In 1825 the Winnebagoes claimed from the portage across to Fox river “thence down Fox river to the Winnebago lake and to the grand Kaukaulin (Kaukauna.) including in their claim the whole of Winnebago lake. At this date, also, the Menominees claimed all the country bounded north by the Chippewas, east by Green Bay and Lake Michigan, south as far as Milwaukee river and west as far as Black river.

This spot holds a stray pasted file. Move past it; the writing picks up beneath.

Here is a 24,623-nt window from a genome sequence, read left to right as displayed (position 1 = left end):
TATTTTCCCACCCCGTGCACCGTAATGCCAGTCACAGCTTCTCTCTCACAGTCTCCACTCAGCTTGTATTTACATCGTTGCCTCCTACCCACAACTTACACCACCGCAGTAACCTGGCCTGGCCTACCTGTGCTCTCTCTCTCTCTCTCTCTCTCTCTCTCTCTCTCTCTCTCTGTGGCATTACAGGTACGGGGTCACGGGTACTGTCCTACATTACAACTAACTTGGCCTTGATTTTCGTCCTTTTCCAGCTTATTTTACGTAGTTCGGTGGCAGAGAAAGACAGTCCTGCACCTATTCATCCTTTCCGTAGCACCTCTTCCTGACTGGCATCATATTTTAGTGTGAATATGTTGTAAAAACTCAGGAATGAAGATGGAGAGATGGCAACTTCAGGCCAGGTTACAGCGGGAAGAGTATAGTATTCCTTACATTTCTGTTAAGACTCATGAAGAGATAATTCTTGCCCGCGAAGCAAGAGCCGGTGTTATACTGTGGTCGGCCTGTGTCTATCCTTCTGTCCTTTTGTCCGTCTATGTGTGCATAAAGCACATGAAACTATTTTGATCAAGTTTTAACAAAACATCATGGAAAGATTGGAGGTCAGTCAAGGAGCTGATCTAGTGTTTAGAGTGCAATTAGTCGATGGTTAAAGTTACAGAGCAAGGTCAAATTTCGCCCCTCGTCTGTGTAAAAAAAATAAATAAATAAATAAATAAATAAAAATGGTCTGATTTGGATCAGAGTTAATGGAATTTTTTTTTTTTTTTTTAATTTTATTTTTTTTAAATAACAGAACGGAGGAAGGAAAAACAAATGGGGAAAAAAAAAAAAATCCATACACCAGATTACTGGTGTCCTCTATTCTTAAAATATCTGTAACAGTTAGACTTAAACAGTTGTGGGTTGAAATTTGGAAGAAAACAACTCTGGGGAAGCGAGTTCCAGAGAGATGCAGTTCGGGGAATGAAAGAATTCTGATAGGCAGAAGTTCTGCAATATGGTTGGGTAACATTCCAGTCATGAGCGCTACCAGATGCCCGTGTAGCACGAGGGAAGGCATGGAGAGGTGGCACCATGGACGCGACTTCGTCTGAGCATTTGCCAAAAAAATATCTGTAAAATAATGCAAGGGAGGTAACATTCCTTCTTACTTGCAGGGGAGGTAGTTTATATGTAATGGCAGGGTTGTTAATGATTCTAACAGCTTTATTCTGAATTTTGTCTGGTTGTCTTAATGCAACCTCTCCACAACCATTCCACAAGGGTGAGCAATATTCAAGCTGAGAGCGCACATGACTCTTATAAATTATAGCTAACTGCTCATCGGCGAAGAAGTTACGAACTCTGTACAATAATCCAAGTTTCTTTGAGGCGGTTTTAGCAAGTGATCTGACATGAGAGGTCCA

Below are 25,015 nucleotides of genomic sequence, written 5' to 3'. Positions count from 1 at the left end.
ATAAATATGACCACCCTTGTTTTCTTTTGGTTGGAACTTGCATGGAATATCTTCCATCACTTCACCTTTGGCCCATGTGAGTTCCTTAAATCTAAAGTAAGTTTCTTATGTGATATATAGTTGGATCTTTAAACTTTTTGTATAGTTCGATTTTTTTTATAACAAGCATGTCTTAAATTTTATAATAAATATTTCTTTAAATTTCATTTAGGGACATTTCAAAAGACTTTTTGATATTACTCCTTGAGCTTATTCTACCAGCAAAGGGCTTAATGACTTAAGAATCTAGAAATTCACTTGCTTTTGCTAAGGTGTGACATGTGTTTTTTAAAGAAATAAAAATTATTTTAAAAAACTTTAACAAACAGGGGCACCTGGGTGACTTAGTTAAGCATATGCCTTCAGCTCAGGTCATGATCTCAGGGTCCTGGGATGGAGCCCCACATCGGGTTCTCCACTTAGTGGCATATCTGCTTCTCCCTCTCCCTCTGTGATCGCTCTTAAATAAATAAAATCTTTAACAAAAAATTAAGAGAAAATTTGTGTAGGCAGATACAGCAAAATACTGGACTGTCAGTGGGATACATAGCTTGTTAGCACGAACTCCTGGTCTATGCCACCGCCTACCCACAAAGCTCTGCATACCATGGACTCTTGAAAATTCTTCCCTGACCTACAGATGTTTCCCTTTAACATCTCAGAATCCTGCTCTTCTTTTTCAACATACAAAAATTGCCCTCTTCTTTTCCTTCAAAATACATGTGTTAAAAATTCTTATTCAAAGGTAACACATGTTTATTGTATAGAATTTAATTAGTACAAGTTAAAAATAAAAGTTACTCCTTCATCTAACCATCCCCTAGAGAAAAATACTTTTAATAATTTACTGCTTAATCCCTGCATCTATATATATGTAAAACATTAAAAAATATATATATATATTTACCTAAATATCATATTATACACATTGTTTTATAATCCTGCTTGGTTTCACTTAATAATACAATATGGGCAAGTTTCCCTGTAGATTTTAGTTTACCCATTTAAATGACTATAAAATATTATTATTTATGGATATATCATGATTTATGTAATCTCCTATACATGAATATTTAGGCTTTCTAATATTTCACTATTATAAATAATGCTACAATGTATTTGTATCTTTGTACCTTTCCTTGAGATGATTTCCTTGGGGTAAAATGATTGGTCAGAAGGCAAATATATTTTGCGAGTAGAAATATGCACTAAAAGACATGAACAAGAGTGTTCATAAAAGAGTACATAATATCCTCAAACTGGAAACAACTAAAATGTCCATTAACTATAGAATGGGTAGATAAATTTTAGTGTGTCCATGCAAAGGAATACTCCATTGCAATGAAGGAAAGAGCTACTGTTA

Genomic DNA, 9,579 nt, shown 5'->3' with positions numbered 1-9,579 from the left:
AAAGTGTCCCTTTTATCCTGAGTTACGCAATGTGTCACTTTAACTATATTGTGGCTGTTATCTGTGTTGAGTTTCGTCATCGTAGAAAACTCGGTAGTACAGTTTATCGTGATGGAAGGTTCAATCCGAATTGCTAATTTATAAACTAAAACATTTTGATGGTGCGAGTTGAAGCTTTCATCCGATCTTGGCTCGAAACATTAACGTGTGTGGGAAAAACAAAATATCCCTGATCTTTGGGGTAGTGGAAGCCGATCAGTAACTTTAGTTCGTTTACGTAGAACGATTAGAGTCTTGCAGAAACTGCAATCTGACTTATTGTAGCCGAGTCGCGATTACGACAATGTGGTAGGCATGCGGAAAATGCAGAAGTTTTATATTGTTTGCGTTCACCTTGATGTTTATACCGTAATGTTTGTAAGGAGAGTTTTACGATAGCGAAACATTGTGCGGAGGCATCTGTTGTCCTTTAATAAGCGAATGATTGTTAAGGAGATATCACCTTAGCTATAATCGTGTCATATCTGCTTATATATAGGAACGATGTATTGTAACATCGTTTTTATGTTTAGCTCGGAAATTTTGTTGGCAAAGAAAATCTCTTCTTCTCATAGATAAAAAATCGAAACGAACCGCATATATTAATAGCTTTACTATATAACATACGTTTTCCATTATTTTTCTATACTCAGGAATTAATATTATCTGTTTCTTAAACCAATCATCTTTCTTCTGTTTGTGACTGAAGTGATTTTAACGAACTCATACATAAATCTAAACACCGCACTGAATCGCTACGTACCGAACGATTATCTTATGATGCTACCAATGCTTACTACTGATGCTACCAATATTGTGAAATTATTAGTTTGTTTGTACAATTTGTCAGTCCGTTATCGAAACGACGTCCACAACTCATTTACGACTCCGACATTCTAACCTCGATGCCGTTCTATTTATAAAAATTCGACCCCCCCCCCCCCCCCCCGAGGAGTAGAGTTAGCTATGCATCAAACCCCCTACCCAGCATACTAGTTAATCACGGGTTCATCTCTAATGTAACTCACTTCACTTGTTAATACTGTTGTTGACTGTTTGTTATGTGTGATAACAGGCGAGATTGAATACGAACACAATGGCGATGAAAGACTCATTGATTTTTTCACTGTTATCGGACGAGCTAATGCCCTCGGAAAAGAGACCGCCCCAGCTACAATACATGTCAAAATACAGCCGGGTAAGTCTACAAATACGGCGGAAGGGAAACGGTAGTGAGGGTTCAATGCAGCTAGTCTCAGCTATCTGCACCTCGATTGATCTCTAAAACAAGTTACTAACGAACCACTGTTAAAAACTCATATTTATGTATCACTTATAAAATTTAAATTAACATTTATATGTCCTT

On August 11, 1827, at a treaty held at Butte des Morts on Fox river the Menominee and Winnebago Indians left the settlement of their troubles to the president of the United States. The following was established as the boundary between the Government and the Menominee tribe: “Beginning on the shore of Green Bay six miles due north from the parallel of the mouth of Fox river and running thence in a straight line but with the general course of said river and six miles therefrom to the intersection of the continuation of the westerly boundary of the tract at the Grand Kaukaulhn claimed by Augustin Grignon, thence on a line with the said boundary to the same; thence with the same to Fox river; thence on the same course six miles,” and so on around to Green Bay. The Winnebagoes were parties to this treaty.